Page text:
Speakers

Swimming Microrobots

Bradley Nelson
Bradley Nelson
ETH Zurich, Switzerland/DGIST
15:45~16:30, November 20th, 2014

Abstract :

Nature has inspired numerous microrobotic locomotion designs that are suitable for propulsion generation at low Reynolds numbers. This talk first reviews various swimming methods with a particular focus on helical propulsion inspired by E. coli bacteria. To actuate swimming microrobots, various magnetic actuation methods have been proposed, such as rotating fields, oscillating fields, and field gradients. These methods can be categorized into force-driven or torque-driven actuation. It can be shown that torque-driven approaches scale better to the micro- and nano-scale than force-driven approaches. The implementation of swarm or multi-agent control will also be discussed. The use of multiple microrobots may be beneficial for in vivo as well as in vitro applications, and the frequency-dependent behavior of helical microrobots allows individual agents to be decoupled from within small groups. Finally, an elegant commercial application of microrobots originally inspired by helical swimmers will be presented.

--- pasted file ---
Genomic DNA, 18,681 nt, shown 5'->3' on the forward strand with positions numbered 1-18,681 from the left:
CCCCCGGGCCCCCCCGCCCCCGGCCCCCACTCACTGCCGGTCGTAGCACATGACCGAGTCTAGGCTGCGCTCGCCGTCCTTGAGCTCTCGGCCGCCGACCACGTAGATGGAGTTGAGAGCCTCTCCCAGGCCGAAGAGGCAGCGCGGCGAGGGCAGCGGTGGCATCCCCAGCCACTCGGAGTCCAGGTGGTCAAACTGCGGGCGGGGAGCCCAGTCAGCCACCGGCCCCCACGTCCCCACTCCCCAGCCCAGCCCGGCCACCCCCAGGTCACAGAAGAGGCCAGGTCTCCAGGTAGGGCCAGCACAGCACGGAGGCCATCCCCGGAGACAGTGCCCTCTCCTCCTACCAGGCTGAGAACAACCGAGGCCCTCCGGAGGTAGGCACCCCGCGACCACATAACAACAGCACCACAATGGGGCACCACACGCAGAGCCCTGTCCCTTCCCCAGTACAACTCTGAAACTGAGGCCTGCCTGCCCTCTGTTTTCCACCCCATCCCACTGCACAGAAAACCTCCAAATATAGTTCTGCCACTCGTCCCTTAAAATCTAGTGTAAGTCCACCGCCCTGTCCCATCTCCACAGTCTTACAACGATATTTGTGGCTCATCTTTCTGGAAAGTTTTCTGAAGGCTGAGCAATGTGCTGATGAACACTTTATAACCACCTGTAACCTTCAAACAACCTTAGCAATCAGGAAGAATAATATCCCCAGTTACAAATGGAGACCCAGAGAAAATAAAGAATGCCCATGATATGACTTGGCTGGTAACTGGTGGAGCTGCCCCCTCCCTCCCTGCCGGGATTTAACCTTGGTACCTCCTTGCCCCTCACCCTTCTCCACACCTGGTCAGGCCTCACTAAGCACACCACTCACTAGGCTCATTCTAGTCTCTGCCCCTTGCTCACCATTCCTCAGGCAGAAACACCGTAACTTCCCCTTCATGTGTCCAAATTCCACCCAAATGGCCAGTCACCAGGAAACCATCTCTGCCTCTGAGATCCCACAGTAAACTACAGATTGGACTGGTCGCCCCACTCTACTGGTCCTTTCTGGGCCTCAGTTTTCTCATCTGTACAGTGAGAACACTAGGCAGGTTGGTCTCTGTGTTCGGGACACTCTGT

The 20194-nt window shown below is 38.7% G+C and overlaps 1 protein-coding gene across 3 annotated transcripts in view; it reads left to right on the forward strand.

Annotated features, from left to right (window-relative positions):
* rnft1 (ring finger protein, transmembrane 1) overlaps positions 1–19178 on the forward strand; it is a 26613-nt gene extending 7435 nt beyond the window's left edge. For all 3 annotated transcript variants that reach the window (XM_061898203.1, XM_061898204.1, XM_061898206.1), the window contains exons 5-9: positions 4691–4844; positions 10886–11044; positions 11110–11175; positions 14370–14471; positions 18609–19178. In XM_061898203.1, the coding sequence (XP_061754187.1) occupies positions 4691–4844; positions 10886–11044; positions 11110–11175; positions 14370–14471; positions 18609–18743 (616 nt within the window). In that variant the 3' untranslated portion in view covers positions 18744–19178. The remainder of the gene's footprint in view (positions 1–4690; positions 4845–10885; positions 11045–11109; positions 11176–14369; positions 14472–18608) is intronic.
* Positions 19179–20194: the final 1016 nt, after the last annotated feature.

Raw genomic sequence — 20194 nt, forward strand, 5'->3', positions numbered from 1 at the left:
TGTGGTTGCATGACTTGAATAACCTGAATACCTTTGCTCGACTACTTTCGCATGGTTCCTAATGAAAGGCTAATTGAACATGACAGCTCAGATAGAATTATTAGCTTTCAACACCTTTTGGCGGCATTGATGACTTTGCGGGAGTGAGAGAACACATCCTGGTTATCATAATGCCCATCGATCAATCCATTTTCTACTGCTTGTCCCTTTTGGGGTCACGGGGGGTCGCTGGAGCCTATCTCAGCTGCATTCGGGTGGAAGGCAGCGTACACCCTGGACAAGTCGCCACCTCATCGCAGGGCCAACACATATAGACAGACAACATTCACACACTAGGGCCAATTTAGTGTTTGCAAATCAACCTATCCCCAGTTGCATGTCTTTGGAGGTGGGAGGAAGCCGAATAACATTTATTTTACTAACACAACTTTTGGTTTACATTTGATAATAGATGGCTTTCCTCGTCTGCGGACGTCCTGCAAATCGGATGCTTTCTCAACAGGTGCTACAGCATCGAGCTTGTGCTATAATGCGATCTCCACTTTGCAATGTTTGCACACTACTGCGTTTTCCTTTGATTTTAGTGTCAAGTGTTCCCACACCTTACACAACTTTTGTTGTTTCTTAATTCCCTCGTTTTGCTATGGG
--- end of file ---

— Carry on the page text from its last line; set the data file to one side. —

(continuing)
Research Activities

Brad Nelson has been the Professor of Robotics and Intelligent Systems at ETH Zürich since 2002. He has thirty years of experience in the field of robotics and has received a number of awards for his work in robotics, nanotechnology, and biomedicine. He serves on the advisory boards of a number of academic departments and research institutes across North America, Europe, and Asia and is on the editorial boards of several academic journals.

Prof. Nelson has been the Department Head of Mechanical and Process Engineering at ETH, Chairman of the ETH Electron Microscopy Center, is a member of the Research Council of the Swiss National Science Foundation, and is an Adjunct Professor in the Department of Robotics Engineering at DGIST. He is a member of the board of directors of three Swiss companies.

Before moving to Europe, Prof. Nelson worked as an engineer at Honeywell and Motorola and served as a United States Peace Corps Volunteer in Botswana, Africa. He has also been a professor at the University of Minnesota and the University of Illinois at Chicago.

 

Awards and Honors

  • United States “Scientific American 50” Award
  • United States “McKnight Presidential Fellows Award”
  • Fellow of the IEEE and the ASME
  • Member of the Research Council of the Swiss National Science Foundation